signed,
    smooth as eggs

    ReplyDelete
  22. Time to spout my pie hole:
    Don't work for NUVA, good company, tech getting old but won't bash em.
    Globus going public? Don't give a shit.
    Alphatec Bashers, even MM calling them Alphawreck. Get over it. Do carry their line why? Meets product needs. Not consulting deals. Not in POD. And futures proving in europe osseoscrew, osseofix. Puregen going well for me too. Their bio specialist not cutting into my pie and helpful establishing the story. Don't know about GLIF, my docs not ideal targets, but do know not taking end of 2012. Really wish bashers would check the facts. My take, positioned well, growing, developing, hungry, responsive. It's not if FDA clears osseofix and osseoscrew. It's WHEN. and when happens. GAME ON! Did my trench time with Danek, synthes, and JJ learn/honed my skills. Like I said, ATEC has been good for me and my docs without said commentary threading this post. So ATEC, great job, keep the development, keep the faith, do little better getting your next to market, and thanks for stock bump last week. Also, VP Lube never never mentions playing in NFL. Those know him, know truth, he's more proud of national championship ring from Boston College.

    ReplyDelete
  23. 7:35 - Keep drinking the Kool-aid. Call the GLIF product manager and ask when the full GLIF release is planned.........2012. Osseofix cannot enroll patients in the study so approval won't be for years, Osseoscrew will require an IDE so again years. Their internal employees are miserable causing tremendous turnover. Their execution on product development and launch is the worst in the industry. Their only hope is for NUVA to buy them.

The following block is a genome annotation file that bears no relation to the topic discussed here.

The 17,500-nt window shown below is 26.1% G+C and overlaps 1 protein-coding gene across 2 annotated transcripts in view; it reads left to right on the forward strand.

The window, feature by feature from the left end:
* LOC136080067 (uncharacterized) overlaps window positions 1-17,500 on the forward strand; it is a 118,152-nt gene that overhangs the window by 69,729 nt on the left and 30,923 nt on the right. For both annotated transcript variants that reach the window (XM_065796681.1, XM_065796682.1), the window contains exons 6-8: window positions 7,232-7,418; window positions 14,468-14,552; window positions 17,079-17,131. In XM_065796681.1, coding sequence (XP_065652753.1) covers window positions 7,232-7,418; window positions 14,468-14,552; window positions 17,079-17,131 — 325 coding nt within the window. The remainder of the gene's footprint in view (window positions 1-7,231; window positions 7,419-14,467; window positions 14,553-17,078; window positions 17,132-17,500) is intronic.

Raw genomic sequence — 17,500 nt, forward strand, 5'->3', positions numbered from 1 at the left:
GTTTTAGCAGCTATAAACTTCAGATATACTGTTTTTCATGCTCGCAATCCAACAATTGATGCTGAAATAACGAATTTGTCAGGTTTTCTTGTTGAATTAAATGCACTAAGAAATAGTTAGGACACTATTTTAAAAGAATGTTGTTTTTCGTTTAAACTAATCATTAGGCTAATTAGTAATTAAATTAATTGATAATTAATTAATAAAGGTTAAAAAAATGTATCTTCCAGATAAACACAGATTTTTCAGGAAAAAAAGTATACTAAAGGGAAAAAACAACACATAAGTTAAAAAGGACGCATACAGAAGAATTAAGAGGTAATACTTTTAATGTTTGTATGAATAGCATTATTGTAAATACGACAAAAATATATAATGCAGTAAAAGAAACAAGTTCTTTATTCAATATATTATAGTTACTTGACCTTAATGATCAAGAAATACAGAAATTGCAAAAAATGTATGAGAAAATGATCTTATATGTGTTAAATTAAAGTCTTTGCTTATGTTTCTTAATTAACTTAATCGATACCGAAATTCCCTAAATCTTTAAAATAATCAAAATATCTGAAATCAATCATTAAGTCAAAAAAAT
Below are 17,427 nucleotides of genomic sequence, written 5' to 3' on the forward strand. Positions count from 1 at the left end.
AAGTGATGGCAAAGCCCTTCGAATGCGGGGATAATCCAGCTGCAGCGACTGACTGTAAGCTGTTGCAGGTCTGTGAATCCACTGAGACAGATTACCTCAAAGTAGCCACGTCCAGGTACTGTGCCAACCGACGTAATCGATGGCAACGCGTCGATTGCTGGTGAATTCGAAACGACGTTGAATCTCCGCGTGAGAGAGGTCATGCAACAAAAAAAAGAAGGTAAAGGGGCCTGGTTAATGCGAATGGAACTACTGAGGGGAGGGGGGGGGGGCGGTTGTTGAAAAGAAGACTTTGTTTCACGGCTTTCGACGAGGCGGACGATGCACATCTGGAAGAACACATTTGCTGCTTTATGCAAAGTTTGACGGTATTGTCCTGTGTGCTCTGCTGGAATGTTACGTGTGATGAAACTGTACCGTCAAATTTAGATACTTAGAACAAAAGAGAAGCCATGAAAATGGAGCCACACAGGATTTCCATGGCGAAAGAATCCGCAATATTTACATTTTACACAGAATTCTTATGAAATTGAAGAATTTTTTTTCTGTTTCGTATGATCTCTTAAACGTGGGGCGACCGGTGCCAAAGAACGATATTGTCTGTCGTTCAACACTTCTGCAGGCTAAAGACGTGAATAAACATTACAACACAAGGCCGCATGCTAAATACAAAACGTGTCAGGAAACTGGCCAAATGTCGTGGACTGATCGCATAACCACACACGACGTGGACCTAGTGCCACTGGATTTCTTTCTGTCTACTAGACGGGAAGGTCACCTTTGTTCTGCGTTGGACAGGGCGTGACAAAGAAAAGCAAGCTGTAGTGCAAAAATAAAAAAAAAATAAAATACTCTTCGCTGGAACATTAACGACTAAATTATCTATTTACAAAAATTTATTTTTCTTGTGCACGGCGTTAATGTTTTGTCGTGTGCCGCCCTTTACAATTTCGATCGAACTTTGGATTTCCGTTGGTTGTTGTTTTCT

ReplyDelete
  24. and735 who calls themselves Lube? WTF

    ReplyDelete
  25. 7:35

    Your out of the loop internally. They are doing consulting deals now.
    7:54 Is on point!

    ReplyDelete
  26. if osseoscrew requires IDE they won't have any problem enrolling-proceeding. Osseofix parameters being changed. My point is they're doing it in europe with new stuff and i expect to take time here. no big deal.
    TSB...
    So in the spirit of debate, who are the companies that are doing something innovative? And, why? Are these products game changers? Are they line extensions? Who are the contenders? Or, are there only pretenders? The past two years have brought us a few technologies that would be considered innovative, but is there truly something out there that is going to change clinical outcomes?
    I'm saying ATEC has game changers, not line extensions. True they licensed the tech, who cares. They did it and are making a run outside USA which one day will stick here. Remember what happened to Kyphon? If NUVA or WHOEVA acquires em, good for em, good for my stock.

    ReplyDelete
  27. Better yet, who are the visionary & influencers of this industry that will take it to the next level? Its developing now.

    ReplyDelete
  28. If there is a game changing product it is in an IDE study right now. Anything truly innovative will not pass the 510k process. Putting a cage in through a different incision on the body (i.e GLIF) is not game changing, it still fuses the spine.

    ReplyDelete